There is debate about what makes a quarterback elite. Because the NFL is based on statistics – yards, touchdowns, passer rating, wins, etc. – the measure of a quarterback is based largely on numbers. Nobody knows what the record of the Vikings is all-time in games Adrian Peterson starts or Chad Greenway starts. The NFL officially keeps stats on head coaches and quarterbacks for their win-loss record in games where they're in charge.
There are so many comparative statistics that can be kept as it concerns the quarterback position, but, the Vikings are hoping Christian Ponder has the rare quality of quarterbacks like Tom Brady, Peyton Manning and Packers QBs Brett Favre and Aaron Rodgers. It won't show up on a stat sheet … unless you know how to properly read a stat sheet. The most important stat a QB has with his coaching staff is the number of receivers he develops.
Wes Welker and Randy Moss were treading water in their careers before they hooked up with Brady. Both set records in New England. Peyton Manning helped a half-dozen receivers make millions of dollars because he developed their strengths and made them stars.
But no franchise has done a better job of developing wide receiver talent over the last 20 years than Green Bay. Don't take our word for it. Let the numbers speak for themselves.
When Favre took over, he had an incumbent go-to stud in Sterling Sharpe. Sharpe was the security blanket early on for Favre, just as Percy Harvin was and Greg Jennings is expected to be for Ponder. But, presented with one incumbent star, it was Favre's job to develop unproven talent with upside. Perhaps nobody did it better.
During Favre's first year with Green Bay in 1992, the Packers used a third-round draft pick on Robert Brooks. Injuries derailed his career, but, in 1995, he had 102 receptions for 1,497 yards and 13 TDs. If not for injuries, he could have been huge – and was the first developmental project of Favre. He wouldn't be the last.
In 1995, the same year Brooks blew up, the Packers used a third-round pick on Antonio Freeman. From 1996-2000, he became the primary receiver in the offense because he was a go-to guy for Favre. They built a QB-receiver rapport that paid off.
It was one thing for Favre to develop a third-round wide receiver – when's the last time the Vikings did that? – but he went deeper in 1994. He was charged with developing a sixth-rounder from local D-III college Wisconsin-LaCrosse. His name was Bill Schroeder. He would go on to have three seasons with more than 900 receiving yards and he was a long-term project who made a name for himself because he was developed.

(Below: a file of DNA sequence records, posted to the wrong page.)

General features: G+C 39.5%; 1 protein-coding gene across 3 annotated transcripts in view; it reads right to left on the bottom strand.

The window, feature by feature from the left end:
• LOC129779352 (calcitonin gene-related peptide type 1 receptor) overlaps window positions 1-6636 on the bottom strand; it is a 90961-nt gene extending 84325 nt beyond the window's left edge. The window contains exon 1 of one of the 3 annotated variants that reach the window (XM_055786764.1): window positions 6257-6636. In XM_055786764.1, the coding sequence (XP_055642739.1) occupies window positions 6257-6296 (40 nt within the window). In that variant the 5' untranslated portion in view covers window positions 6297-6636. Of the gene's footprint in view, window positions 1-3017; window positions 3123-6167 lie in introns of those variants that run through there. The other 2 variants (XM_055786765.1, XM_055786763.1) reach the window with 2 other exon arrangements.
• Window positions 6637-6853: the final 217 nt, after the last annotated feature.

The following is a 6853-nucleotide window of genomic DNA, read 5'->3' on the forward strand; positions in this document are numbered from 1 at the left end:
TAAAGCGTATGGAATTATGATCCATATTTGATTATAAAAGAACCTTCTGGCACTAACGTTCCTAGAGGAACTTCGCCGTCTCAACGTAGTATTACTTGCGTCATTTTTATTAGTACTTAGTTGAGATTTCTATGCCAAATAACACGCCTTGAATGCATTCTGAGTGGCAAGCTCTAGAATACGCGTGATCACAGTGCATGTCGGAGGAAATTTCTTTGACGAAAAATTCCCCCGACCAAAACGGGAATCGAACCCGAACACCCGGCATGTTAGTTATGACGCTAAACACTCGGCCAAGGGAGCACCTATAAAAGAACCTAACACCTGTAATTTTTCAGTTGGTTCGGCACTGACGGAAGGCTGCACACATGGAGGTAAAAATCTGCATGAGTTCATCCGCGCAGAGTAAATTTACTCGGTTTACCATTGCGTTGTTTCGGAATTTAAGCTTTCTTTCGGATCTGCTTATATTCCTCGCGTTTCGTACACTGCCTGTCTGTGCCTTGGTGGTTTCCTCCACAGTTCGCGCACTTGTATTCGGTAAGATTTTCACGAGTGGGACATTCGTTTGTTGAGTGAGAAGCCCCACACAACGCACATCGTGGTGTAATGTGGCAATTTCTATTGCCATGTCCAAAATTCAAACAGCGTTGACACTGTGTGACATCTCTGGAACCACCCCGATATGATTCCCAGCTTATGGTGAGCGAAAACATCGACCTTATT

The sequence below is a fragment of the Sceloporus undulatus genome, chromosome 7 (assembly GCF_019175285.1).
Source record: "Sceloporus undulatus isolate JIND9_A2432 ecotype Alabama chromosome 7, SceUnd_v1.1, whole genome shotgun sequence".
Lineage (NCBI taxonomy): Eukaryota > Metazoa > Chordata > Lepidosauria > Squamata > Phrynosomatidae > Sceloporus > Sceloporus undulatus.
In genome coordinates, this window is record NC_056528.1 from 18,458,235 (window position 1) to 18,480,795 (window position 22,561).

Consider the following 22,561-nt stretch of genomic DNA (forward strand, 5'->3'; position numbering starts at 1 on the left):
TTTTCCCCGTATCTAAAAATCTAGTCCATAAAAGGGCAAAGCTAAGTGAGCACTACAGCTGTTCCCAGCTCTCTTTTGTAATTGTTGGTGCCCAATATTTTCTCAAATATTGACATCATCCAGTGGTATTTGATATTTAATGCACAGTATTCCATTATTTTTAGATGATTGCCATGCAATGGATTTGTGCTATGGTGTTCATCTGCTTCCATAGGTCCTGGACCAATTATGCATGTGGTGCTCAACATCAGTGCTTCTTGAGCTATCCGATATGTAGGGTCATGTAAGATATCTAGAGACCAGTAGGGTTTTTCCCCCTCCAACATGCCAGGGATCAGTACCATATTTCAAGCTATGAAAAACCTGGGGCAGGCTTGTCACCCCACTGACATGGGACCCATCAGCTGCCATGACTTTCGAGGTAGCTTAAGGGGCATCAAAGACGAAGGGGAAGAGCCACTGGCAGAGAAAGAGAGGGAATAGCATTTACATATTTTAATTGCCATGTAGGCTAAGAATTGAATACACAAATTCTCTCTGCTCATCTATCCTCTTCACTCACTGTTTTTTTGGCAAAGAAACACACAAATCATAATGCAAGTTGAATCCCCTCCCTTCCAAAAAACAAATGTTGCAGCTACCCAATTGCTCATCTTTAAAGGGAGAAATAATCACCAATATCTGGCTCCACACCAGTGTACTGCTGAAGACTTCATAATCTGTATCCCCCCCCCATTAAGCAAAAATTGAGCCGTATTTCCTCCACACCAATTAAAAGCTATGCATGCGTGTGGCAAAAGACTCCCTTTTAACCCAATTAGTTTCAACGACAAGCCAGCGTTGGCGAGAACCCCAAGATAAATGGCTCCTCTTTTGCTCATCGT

In 1999, the Packers used the 213th pick of the draft on Donald Driver. Not much more needs to be said about that topic because his body of work speaks for itself. You don't have to know a lot about football to know who Donald Driver is.
Javon Walker finally gave Favre a first-round pick as a developmental gift. Walker was a star, but got a star's mentality at the height of the diva era of the early 2000s. He was successful on the field, but something of a pain in the neck (or regions to the south of the neck) and was eventually traded.
Favre's final project came in 2006 – a year after Green Bay drafted Rodgers as Favre's eventual replacement – when the Packers used a second-round draft pick on Greg Jennings. He would become Rodgers' version of Sterling Sharpe – the young veteran who could be his early go-to receiver. When the whole Favre dust-up kicked in, it became Rodgers' job to follow in Favre's footsteps – not in terms of numbers, but in terms of developing receivers on his own.
Not much more needs to be said about what Jennings (a second-rounder) accomplished with Rodgers. Or 2007 third-rounder James Jones. Or 2008 second-rounder Jordy Nelson. Or 2011 second-rounder Randall Cobb. Rodgers' track record has been similar to Favre's.
With the exception of Walker, none of the receivers Green Bay has developed has been a first-round pick. They consistently take wide receivers they regard highly but will have to fall to them and their QB has developed them into solid NFL receivers – all whom have either already made lucrative livings in the NFL or will soon cash that big check in the next couple of years.
As the Vikings enter 2013, Bill Musgrave and the offensive coaching staff are looking to Ponder to help develop Cordarrelle Patterson, who is going to be under the microscope early and often in his career. But they also want him to develop Jarius Wright and Greg Childs and build a rapport with Jerome Simpson. If two of those four emerge as playmakers, Ponder will start building his own QB legacy – eye-popping numbers withstanding.
John Holler has been writing about the Vikings for more than a decade for Viking Update. Follow Viking Update on Twitter and discuss this topic on our message boards. To become a subscriber to the Viking Update web site or magazine, click here.
Receiver development a trait of the QB greats
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